Monday, March 17, 2014

TC-48: “The Cadet Flight” - An Argentinean Missing Airplane

Source: Café Ufologico RIO54
Date: 03.16.2014

[The disappearance of Malaysian Airlines Flight 370 this month will go down as one of the most enigmatic and controversial incidents in aviation history, even if its ultimate whereabouts – and the fates of its 239 passengers – are established at some point after this writing. Unfortunately, it is possible for planes to vanish forever, or to be discovered by chance decades after radio contact was lost. This is the story of TC-48 -- SC]

TC-48: “The Cadet Flight” - An Argentinean Missing Airplane
By Rubén Morales and Mario Lupo

An article from Diario de Los Andes, Mendoza on 15 March 1965. It presents a curious parallel between the missing Boeing 777 of Malaysia Airlines and the Douglas DC4 – TC48- of the Argentinean Air Force that went down in the jungle region of Costa Rica in 1965, and whose remains have not been located despite intense combing of the area. The Air Force has given up on the search; not so the relatives of the missing. Among other items, the article states: “The case involving the Douglas DC-4 TC-48 of the Argentinean Air Force remains one of aviation’s great mysteries, an impenetrable one, very nearly approaching a half century of unsuccessful searching.

The so-called “cadet flight” that was lost over Costa Rican territory on 3 November 1965 with 68 occupants aboard: 9 crewmembers and 59 cadets of the 31st class of the Military Aviation School, based in Cordoba, who were engaged in a final instruction flight.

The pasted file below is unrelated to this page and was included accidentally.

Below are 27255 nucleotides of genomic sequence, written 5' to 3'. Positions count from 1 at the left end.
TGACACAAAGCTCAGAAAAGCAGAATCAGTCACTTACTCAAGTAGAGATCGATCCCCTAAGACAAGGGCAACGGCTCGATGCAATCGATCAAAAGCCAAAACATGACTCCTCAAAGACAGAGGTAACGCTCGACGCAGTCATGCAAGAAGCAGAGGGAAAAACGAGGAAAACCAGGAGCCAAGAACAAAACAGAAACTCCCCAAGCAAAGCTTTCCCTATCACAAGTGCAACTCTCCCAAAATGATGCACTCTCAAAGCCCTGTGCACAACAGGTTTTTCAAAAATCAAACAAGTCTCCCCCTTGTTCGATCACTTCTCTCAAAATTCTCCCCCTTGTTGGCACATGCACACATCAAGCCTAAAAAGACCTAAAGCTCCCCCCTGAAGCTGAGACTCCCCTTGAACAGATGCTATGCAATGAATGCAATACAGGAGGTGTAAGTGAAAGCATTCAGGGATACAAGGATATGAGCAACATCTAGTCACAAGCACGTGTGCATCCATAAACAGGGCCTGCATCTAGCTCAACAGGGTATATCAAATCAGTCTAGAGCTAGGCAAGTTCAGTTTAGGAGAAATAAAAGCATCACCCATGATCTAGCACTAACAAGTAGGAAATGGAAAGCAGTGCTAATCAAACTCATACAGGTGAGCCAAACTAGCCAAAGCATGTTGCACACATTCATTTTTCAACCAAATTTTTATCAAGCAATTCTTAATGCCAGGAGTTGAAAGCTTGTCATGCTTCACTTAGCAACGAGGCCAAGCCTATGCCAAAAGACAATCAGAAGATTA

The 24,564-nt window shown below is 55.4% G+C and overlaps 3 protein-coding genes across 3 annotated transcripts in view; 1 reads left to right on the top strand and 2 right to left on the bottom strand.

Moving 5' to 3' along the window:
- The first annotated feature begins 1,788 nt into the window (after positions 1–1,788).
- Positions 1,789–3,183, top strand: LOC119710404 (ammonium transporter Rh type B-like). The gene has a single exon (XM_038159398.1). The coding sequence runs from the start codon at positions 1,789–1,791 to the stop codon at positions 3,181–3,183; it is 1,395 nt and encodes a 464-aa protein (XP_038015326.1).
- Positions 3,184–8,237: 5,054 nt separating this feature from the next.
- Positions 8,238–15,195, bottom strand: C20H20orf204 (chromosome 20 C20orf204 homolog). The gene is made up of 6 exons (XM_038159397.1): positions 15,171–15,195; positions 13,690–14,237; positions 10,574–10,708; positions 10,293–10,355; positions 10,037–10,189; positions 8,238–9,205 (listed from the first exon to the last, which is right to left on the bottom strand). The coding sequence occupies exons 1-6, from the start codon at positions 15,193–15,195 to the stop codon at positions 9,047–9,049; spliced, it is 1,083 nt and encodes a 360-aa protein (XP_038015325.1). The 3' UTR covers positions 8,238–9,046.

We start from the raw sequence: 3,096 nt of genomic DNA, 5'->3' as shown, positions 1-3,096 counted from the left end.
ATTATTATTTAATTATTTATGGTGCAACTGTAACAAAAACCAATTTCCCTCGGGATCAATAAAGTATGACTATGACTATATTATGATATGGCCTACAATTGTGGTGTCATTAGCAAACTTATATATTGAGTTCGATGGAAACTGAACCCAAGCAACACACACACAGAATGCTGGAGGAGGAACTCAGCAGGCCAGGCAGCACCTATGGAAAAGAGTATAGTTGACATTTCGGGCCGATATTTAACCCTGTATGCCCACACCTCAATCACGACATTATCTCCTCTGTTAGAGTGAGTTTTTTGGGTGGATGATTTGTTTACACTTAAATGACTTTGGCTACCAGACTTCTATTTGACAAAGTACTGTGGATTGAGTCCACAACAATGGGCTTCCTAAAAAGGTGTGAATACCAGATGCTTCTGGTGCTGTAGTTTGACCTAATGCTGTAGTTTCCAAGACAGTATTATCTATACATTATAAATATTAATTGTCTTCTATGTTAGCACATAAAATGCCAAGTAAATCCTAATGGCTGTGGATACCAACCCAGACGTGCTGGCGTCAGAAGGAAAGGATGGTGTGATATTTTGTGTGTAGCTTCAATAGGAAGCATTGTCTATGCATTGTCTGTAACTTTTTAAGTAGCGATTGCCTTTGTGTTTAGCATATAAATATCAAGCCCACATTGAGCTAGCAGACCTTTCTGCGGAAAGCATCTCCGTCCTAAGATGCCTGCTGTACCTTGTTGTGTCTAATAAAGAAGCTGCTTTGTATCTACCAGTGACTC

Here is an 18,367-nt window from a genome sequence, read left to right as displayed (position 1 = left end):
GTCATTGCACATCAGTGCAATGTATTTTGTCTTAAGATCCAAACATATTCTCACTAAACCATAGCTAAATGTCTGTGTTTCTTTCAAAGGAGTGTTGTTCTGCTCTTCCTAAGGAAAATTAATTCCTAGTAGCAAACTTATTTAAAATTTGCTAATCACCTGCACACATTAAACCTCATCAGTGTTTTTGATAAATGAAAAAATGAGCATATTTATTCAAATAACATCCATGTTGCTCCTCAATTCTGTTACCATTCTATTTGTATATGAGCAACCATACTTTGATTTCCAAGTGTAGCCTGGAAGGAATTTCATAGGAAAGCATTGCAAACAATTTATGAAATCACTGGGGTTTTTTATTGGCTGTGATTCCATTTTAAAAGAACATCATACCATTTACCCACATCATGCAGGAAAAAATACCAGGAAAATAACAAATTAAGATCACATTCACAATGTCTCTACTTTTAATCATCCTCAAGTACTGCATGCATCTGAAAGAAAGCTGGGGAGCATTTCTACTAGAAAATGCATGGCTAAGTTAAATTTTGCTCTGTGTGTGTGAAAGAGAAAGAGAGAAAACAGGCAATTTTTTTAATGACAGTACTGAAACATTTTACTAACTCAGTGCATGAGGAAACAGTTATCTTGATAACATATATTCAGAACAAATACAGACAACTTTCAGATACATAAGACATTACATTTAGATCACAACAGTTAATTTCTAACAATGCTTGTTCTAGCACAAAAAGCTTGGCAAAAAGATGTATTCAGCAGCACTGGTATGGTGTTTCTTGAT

The other half of the delegation was aboard a TC-53 that did indeed reach its destination. The final destination was the United States.
TC-48 was lost in flight between Howard AFB in Panama and the El Salvador Airport, 40 minutes after takeoff. The airliner was under the command of Renato Felippa and captain-rank pilots Miguel Moyano and Esteban Viberti.

The old four-engine plane vanished without a trace, literally disappearing into thin air. Searches were conducted by land and sea, and after a few weeks, official combing operations performed by units and personnel of the Argentinean, Costa Rican and US governments were called off. This was followed by a private search conducted by several parents and siblings of the missing with few results. Most of these people have already passed on.

In the words of Cecilia Viberti, daughter of pilot Esteban Viberti, who has looked for the aircraft for decades: “non-discovery of the craft has led to a number of conspiracy-hued speculations regarding the accident: that a native tribe kept the survivors captive, that there is another Bermuda Triangle that “swallowed” the airplane, that there is a “phantom village” where the crewmembers still live. As occurs with the Malaysian flight, everything revolves around the same core: both stories share the common word – mystery.”
Ever since the mayday was received from TC-48 on the foggy morning of 3 November 1965, 35 exploratory missions have been carried out. Now, a private group from Costa Rica is preparing a new field expedition, to be set in motion when the rainy season draws to a close and entering the impenetrable Caribbean jungle becomes possible.

[Original newspaper article by Miguel Títiro appearing in Los Andes de Mendoza:]

[Translation © 2014, S. Corrales, IHU with thanks to Rubén Morales and Guillermo Giménez]